Monday, November 30, 2009

Tweaking Voluntary Measures Won't Stop Foreclosures

/PRNewswire/ -- The following is a statement by Michael Calhoun, President, Center for Responsible Lending:

"The Obama administration's latest adjustments to its nine-month-old foreclosure prevention program do little but highlight the continued failure of lenders' voluntary efforts to stop the foreclosure crisis. The number of Americans in foreclosure continues to rise dramatically, with up to three million new foreclosure starts this year alone, a trend that undermines economic recovery.

To address the foreclosure crisis that's at the root of the current slump will require more comprehensive action. Specifically, Congress must:

-- Require loan companies stop foreclosure proceedings while loan
modifications are under consideration.
-- Require loan companies to work with homeowners in distress.
Recognizing that the current voluntary system has failed, the House
and Senate currently are considering bills to make loss mitigation
efforts mandatory.
-- Create a low-cost, short-term loan program for unemployed homeowners
who have no other option for keeping current on their mortgage.
-- Require Treasury to go beyond selectively publishing loan servicing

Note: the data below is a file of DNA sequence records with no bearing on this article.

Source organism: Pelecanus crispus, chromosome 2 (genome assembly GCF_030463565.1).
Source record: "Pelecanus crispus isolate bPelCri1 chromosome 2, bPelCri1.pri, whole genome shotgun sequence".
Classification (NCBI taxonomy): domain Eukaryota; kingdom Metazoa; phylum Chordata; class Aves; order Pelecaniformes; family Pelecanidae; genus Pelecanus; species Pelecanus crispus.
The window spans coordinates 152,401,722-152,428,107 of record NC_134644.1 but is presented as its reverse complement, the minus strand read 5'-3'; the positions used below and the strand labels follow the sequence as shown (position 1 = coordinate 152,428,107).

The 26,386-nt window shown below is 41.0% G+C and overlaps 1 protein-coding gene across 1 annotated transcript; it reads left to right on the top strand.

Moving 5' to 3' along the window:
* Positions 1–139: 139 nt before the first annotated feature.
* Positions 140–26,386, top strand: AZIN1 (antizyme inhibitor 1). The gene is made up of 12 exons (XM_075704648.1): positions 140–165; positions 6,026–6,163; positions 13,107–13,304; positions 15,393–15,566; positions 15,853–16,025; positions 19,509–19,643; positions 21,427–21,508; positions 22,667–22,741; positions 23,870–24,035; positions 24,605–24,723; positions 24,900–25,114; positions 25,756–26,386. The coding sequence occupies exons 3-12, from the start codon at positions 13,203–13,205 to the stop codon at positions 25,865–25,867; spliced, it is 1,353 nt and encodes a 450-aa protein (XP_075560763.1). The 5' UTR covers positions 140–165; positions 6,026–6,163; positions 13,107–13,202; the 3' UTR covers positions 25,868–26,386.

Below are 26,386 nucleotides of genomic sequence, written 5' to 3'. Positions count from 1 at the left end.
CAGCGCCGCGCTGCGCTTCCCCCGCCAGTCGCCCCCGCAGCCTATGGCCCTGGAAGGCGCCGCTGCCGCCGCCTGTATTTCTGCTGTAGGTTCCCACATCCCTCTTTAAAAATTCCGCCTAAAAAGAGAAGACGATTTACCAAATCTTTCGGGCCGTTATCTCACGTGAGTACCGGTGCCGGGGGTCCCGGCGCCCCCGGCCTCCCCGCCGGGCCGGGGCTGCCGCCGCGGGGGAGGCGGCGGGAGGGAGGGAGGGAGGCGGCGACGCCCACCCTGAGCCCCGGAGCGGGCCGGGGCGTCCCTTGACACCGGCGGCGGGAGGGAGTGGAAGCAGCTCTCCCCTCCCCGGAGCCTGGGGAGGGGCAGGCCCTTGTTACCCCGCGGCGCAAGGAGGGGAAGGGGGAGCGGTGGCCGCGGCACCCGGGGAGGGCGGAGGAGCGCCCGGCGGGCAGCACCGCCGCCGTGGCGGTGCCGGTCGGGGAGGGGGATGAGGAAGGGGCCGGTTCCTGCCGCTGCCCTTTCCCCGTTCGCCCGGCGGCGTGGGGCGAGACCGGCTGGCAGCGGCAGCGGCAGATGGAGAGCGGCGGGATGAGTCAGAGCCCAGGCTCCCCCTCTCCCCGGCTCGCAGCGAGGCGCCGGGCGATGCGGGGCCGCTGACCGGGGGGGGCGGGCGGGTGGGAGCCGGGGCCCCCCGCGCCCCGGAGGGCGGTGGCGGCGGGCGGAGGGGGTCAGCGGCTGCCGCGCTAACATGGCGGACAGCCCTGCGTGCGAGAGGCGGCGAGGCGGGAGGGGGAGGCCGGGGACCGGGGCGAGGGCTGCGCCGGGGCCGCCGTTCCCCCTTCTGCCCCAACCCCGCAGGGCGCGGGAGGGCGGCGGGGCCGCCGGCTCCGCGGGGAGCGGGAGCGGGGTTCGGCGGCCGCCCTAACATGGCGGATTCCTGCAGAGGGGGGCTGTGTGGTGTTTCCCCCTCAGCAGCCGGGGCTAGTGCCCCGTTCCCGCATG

data and make all data available so the public - including taxpayers -
can better evaluate the program and the efforts of individual
companies.
-- Allow stressed homeowners the option of lowering their principal
mortgage balance, including through bankruptcy courts.


Lenders have insisted for almost three years now that they will voluntarily address the foreclosure crisis, but the record shows they've made too few long-term modifications. The HAMP program the administration introduced last spring was an improvement, but it was originally designed as just one part of the solution, along with allowing homeowners to seek loan modifications through the existing court system.

Without mandatory requirements and fully disclosed results, foreclosure prevention efforts--no matter how well-intentioned--will not succeed. And the cost of failure will be borne by not just struggling homeowners, but by their neighbors, communities, and the larger economy."

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